No shortage of jobs in N.D.: State has thousands of jobs in eastern part of state, far from Oil PatchOil barons, energy experts, politicians and even former Major League Baseball manager Tony LaRussa were in North Dakota this week to revel in the good fortune from an oil boom that has hundreds of job seekers flocking to the western part of the state.
By: By Dave Kolpack, Associated Press, The Jamestown Sun
FARGO — Oil barons, energy experts, politicians and even former Major League Baseball manager Tony LaRussa were in North Dakota this week to revel in the good fortune from an oil boom that has hundreds of job seekers flocking to the western part of the state.
But employers say there’s also good reason to head east.
The most recent statistics compiled by Job Service North Dakota show a total of 24,059 online job postings in April, 16 percent higher than in March and 66 percent higher than one year ago. A majority of job openings, nearly 66 percent, were in counties that don’t produce oil.
“That’s a very, very lost fact,” North Dakota Gov. Jack Dalrymple said Friday.
The April numbers list 5,569 openings in Cass County, where the state’s largest city, Fargo, sits on the border with Minnesota. There were 2,204 jobs in Williams County, considered the hub of oil country in northwestern North Dakota.
“The economy in the eastern half of the state is really very healthy,” said Carey Fry, spokeswoman for the Job Service North Dakota office in Fargo. “So it’s not like all the jobs are in the western part of the state at all.”
North Dakota has the lowest unemployment rate in the nation at 3 percent. The Oil Patch in particular has more jobs than people looking for work. The ratio of applicants to openings in Williams County is 10 jobs for every unemployed person.
More than 4,000 people — including LaRussa, a friend of billionaire oil baron Harold Hamm — attended an energy conference in Bismarck this week to talk about an industry that’s expected to add 65,000 new jobs by 2020. While that’s an overwhelming number, Fry doesn’t believe it will have a dramatic effect on the labor pool in eastern North Dakota.
“There may be some workers moving to the oilfields, but for the most part the jobs being filled in the oilfield aren’t the same jobs being filled in the east,” she said.
Occupations with the most openings in the Fargo region in April were office and administrative support (610), production (558) and sales (554). Top positions in the Williston region were construction (391) and transportation (375).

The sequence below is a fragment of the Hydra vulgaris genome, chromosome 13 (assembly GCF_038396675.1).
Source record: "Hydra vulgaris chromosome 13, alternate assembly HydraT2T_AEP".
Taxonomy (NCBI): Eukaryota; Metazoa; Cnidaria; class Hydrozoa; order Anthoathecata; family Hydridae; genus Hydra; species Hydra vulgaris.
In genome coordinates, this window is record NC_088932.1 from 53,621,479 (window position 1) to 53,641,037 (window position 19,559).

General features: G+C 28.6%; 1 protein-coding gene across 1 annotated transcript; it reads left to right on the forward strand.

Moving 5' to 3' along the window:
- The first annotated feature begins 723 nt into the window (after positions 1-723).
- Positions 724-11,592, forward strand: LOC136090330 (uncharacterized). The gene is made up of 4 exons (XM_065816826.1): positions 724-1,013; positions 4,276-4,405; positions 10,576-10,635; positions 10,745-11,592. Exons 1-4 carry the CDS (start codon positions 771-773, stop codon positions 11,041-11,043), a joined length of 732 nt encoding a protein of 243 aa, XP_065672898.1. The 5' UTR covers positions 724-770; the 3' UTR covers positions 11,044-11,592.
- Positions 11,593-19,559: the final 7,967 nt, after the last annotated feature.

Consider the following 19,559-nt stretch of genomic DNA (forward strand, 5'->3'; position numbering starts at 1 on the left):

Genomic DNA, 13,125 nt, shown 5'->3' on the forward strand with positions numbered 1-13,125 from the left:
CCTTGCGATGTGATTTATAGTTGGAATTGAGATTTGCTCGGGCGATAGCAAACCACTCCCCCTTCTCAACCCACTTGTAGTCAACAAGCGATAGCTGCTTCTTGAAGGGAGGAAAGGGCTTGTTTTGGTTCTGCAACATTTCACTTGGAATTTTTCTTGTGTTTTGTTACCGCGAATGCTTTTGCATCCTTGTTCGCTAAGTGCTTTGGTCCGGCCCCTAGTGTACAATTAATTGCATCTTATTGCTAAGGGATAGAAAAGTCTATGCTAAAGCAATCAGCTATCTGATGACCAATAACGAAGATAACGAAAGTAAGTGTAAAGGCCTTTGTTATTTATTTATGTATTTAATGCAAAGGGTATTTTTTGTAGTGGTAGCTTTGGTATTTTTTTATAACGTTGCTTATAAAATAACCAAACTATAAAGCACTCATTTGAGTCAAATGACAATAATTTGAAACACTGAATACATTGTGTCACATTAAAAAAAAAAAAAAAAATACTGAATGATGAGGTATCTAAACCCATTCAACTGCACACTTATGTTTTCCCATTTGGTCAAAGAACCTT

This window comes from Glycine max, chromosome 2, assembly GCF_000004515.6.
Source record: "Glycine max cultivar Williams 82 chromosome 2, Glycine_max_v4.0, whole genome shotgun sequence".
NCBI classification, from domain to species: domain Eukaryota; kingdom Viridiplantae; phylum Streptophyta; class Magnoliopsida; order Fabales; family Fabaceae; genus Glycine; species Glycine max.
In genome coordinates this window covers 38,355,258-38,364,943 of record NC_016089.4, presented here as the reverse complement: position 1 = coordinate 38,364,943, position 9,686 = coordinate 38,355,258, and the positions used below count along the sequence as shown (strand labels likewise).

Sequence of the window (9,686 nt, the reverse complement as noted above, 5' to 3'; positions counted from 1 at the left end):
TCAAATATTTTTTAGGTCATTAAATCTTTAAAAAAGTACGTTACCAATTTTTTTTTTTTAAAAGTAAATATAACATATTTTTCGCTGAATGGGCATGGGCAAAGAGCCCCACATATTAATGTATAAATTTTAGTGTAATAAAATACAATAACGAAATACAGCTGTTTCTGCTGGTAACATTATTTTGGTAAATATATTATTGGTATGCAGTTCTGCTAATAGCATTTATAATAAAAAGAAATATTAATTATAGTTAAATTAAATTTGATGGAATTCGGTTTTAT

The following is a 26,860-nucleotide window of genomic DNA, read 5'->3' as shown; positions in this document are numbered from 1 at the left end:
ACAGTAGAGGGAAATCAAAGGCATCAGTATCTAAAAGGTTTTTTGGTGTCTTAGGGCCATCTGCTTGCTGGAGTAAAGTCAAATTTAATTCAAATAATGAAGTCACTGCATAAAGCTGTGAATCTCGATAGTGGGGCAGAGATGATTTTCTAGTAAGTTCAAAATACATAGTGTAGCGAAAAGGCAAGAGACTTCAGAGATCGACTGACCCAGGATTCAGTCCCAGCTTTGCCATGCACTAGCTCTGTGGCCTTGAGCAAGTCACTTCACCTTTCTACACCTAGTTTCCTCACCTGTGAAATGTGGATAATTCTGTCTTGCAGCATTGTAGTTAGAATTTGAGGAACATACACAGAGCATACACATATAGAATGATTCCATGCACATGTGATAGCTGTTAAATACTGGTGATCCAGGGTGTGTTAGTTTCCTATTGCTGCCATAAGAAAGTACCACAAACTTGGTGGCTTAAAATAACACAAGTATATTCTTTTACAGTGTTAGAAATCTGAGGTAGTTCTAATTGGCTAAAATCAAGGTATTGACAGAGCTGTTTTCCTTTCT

Many of the Fargo openings revolve around jobs that require advanced education or training. The Fargo region had 637 openings for business, finance, computers, math, architecture and engineering fields, as compared with 117 for those occupations in the Williston region.
Those jobs tend to be more stable, Dalrymple said.
“Some developers talk about job permanence, the ones that are most likely to last for an extended period of time,” Dalrymple said. “A lot of those folks would say they like what they see in the (Fargo) region.”
Ross Almlie recently founded a company in Fargo known as BreadVault, which makes online money management tools designed for families with children. Almlie said he hopes to have 20 full-time employees within three years, which he said shows the strength of the area’s economy.
“To me, that’s the exciting part, to see these companies pop up that people have been waiting to see for the last 10 years,” said Almlie, whose company was a finalist in a state competition that offers cash rewards for the best new business ideas. “Now that the opportunity is here, there’s no longer that argument that we don’t have the highly-skilled jobs to attract and keep people.”
Small startup tech companies are the best job creators, Dalrymple said.
“Once they set out to commercialize a breakthrough product, the pace at which they create jobs is faster than anything else and the potential for higher paying jobs is much better than anything else,” the governor said.